There are five veterinary colleges in Canada: the Ontario and Atlantic Veterinary Colleges; the Western College of Veterinary Medicine; and the faculties of veterinary medicine at the Université de Montréal and the University of Calgary.

Overview

There are five veterinary colleges in Canada. In general, six years of training are required to earn a veterinary degree: two years of pre-veterinary courses, which may be taken at a number of post-secondary institutions; and four years of specialized professional education at one of the veterinary colleges. Veterinary courses include anatomy, biochemistry, embryology, epidemiology, physiology, pharmacology, toxicology, microbiology, immunology, pathology, clinical medicine and surgery.

In 1928, the first woman to graduate from a Canadian veterinary college (Ontario Veterinary College) was E.B. Carpenter from Detroit. Jean Rumney was the first Canadian woman to graduate in 1939, also from the Ontario Veterinary College. Today, women outnumber men among the 450 annual graduates of Canadian veterinary colleges. The colleges carry on research on diseases of food-producing and companion animals, of fish, birds and other wildlife, and on problems in biomedical science.

Ontario Veterinary College (OVC)

The OVC in Guelph is the oldest in Canada. Until 1965 it was affiliated with the University of Toronto and graduates received their degrees from that university. In 1965, OVC became one of the colleges forming the University of Guelph. Until 1963, when the Western College of Veterinary Medicine was founded, OVC was the only veterinary college for English Canada, serving students from all provinces. OVC grants Doctor of Veterinary Medicine (DVM), M Sc, PhD and D VSc degrees. Postgraduate diploma courses are also given.

Atlantic Veterinary College (AVC)

AVC was established in 1983 at the University of Prince Edward Island in Charlottetown and serves the four Atlantic provinces, from which it receives most of its students. The first class of 50 students started in 1986 and graduated in 1990. Degrees obtainable are DVM, M Sc, M VSc and PhD. Postgraduate degrees and diplomas are also available. The study of diseases of aquatic species related to aquaculture constitutes a significant program at AVC in addition to traditional veterinary programs.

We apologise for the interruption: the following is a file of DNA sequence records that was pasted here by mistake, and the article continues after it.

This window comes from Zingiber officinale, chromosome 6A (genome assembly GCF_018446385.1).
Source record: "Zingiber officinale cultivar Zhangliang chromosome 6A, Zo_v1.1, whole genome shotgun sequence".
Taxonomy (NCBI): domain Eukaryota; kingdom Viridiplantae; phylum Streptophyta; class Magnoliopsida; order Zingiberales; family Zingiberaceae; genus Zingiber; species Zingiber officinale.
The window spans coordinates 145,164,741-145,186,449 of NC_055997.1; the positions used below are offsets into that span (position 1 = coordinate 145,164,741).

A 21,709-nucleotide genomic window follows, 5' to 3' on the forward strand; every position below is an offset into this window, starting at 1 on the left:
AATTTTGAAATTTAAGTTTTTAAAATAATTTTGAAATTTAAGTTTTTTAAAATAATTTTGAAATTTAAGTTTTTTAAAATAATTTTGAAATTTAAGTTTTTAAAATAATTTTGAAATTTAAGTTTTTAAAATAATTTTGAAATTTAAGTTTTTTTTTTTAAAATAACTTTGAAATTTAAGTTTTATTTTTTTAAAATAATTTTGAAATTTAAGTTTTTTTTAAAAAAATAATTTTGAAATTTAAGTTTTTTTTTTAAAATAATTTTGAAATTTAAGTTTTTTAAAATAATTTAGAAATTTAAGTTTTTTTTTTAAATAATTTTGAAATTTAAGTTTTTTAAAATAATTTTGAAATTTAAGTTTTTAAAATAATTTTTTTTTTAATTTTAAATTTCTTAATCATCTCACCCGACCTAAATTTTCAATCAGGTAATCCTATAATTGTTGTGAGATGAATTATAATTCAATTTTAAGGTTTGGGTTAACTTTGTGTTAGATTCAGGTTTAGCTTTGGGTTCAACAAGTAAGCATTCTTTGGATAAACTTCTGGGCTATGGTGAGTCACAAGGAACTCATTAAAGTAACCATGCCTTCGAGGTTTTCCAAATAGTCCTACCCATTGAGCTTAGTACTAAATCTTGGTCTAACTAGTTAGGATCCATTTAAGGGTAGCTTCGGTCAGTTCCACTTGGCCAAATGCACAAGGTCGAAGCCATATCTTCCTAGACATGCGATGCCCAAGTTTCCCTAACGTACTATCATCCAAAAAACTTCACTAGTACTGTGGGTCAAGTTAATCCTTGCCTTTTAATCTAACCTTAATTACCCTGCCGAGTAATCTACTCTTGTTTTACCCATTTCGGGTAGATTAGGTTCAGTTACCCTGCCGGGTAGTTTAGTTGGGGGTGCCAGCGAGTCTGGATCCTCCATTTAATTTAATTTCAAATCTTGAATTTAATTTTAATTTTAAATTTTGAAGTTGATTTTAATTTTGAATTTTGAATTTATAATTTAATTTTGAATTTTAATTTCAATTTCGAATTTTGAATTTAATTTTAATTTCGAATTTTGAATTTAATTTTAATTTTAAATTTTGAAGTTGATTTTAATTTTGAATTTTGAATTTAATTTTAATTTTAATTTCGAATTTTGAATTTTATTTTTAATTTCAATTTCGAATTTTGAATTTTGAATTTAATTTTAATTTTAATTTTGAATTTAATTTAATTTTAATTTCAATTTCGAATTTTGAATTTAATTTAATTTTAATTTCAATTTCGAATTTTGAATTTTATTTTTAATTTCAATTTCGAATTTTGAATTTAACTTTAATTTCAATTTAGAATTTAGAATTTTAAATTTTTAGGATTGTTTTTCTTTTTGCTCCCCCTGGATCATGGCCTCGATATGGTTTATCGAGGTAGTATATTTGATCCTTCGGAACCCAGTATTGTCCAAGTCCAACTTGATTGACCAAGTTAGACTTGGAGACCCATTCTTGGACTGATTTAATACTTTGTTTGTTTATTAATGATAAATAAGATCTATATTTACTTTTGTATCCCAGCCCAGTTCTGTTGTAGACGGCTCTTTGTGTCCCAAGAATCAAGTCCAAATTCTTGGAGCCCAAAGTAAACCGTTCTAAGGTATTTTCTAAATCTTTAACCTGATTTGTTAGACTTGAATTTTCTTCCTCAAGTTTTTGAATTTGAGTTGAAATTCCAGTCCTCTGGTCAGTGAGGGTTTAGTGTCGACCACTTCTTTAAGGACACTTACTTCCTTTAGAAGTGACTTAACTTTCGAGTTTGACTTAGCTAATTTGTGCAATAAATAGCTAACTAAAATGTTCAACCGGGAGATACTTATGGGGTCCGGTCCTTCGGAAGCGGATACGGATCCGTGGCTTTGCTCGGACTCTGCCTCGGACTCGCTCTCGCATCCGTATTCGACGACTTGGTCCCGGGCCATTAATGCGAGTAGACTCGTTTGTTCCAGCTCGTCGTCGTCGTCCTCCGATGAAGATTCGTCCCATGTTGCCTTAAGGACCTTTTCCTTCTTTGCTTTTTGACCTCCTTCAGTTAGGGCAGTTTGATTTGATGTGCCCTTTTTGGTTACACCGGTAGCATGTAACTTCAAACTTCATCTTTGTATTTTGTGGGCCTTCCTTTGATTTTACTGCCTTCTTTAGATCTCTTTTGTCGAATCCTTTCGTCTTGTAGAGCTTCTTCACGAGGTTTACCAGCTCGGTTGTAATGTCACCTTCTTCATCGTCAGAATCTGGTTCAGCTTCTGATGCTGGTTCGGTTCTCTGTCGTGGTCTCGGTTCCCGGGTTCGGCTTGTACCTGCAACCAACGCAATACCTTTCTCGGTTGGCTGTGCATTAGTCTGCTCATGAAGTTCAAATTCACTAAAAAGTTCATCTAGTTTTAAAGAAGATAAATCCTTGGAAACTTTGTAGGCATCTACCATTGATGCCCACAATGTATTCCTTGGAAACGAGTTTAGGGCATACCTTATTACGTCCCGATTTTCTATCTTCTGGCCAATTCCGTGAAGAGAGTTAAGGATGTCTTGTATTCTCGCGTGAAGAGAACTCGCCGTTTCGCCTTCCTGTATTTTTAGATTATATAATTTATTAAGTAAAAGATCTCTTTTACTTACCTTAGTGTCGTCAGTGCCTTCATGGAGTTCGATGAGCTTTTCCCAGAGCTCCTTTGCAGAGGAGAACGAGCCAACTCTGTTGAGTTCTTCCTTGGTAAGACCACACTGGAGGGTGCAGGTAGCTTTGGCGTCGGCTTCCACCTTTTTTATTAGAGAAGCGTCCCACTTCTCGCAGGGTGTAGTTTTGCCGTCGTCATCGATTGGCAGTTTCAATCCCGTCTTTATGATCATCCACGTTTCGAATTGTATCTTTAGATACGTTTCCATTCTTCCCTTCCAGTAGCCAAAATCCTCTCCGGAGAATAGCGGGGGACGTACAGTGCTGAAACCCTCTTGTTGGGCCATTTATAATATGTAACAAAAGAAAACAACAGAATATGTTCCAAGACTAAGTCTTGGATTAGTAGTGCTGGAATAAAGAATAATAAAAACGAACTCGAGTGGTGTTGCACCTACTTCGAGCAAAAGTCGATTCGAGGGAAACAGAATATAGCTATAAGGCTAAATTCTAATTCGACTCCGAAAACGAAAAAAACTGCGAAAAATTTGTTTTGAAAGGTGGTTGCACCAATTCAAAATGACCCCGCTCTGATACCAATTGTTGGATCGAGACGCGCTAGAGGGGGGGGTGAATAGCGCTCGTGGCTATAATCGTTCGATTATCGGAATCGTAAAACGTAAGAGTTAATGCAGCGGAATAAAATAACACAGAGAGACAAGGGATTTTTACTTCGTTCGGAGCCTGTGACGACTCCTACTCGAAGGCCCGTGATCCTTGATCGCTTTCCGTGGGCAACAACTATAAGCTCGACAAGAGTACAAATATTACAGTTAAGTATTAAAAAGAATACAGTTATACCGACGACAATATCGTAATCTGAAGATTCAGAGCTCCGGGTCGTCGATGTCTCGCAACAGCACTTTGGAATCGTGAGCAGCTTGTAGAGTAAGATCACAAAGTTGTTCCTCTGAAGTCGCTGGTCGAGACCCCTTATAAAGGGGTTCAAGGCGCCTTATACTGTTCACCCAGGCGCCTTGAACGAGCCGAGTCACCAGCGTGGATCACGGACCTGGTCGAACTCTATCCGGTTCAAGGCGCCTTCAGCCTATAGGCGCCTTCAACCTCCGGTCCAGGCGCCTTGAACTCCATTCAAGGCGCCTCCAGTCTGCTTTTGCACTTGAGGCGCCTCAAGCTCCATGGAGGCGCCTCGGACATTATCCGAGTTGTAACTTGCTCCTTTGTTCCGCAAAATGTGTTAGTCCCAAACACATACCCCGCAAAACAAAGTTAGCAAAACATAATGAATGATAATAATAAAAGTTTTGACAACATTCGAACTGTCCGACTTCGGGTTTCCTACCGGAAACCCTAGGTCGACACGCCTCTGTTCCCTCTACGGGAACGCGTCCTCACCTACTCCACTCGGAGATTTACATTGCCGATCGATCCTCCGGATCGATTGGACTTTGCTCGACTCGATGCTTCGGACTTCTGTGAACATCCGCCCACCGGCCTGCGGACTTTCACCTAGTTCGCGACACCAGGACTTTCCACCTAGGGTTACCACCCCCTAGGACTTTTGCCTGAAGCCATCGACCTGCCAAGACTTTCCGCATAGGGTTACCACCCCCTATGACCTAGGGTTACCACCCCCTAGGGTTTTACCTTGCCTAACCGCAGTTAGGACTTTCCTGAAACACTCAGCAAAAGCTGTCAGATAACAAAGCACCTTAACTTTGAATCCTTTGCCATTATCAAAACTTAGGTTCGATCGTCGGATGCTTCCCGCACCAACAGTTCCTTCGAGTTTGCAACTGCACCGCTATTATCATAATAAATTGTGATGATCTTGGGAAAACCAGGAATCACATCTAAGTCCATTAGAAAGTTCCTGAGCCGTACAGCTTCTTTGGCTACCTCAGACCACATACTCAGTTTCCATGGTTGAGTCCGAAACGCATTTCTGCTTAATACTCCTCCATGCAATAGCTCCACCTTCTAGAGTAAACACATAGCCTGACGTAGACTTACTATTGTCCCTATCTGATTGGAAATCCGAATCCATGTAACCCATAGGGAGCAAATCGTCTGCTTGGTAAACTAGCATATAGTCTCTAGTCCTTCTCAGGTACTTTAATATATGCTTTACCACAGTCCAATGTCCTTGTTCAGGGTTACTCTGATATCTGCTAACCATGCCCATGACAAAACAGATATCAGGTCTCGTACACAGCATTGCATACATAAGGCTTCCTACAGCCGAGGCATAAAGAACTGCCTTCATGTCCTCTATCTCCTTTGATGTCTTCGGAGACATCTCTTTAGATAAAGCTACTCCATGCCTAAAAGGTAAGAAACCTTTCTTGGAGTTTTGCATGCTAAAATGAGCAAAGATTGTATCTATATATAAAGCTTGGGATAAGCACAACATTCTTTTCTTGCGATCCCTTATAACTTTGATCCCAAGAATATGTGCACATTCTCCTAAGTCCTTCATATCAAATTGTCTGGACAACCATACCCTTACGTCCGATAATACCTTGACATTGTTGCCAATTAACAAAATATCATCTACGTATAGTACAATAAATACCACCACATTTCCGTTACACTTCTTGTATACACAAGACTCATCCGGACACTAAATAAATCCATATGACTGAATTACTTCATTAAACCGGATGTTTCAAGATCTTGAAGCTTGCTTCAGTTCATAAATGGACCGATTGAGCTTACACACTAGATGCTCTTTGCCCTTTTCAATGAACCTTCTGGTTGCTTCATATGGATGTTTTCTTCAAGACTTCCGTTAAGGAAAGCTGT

Faculty of Veterinary Medicine, Université de Montréal

This veterinary college is located in Saint-Hyacinthe, Québec. Before moving there in 1947, for many years the school was located in Oka, Québec, where it formed part of an agricultural-veterinary educational centre financed by the Québec Department of Agriculture and operated by the Trappists (i.e., a Roman Catholic religious order). With the move to Saint-Hyacinthe, it became the direct responsibility of the Québec Department of Agriculture until 1969, when it became a Université de Montréal faculty. Considerable development in staff and facilities has taken place. The only French-language veterinary college in North America, it offers the DVM, M Sc and PhD degrees. Postgraduate diploma courses are also given.

Western College of Veterinary Medicine (WCVM)

WCVM was established at Saskatoon in 1963 as part of the University of Saskatchewan, making it the second English-speaking veterinary college to be established in Canada. The first veterinarians graduated in 1969. Degrees obtainable are the DVM, M VSc, M Sc and PhD. Diploma courses are offered at the postgraduate level.

Faculty of Veterinary Medicine, University of Calgary

The first class of students at the University of Calgary’s Faculty of Veterinary Medicine began in 2008. The department was established in the wake of Alberta’s 2003 BSE scare (aka mad cow disease), with the hope of graduating veterinarians knowledgeable of rural Alberta and its specific challenges. Among the faculty’s research priorities are cattle and horse health, disease ecology and animal welfare. Degrees offered are the DVM, M Sc and PhD.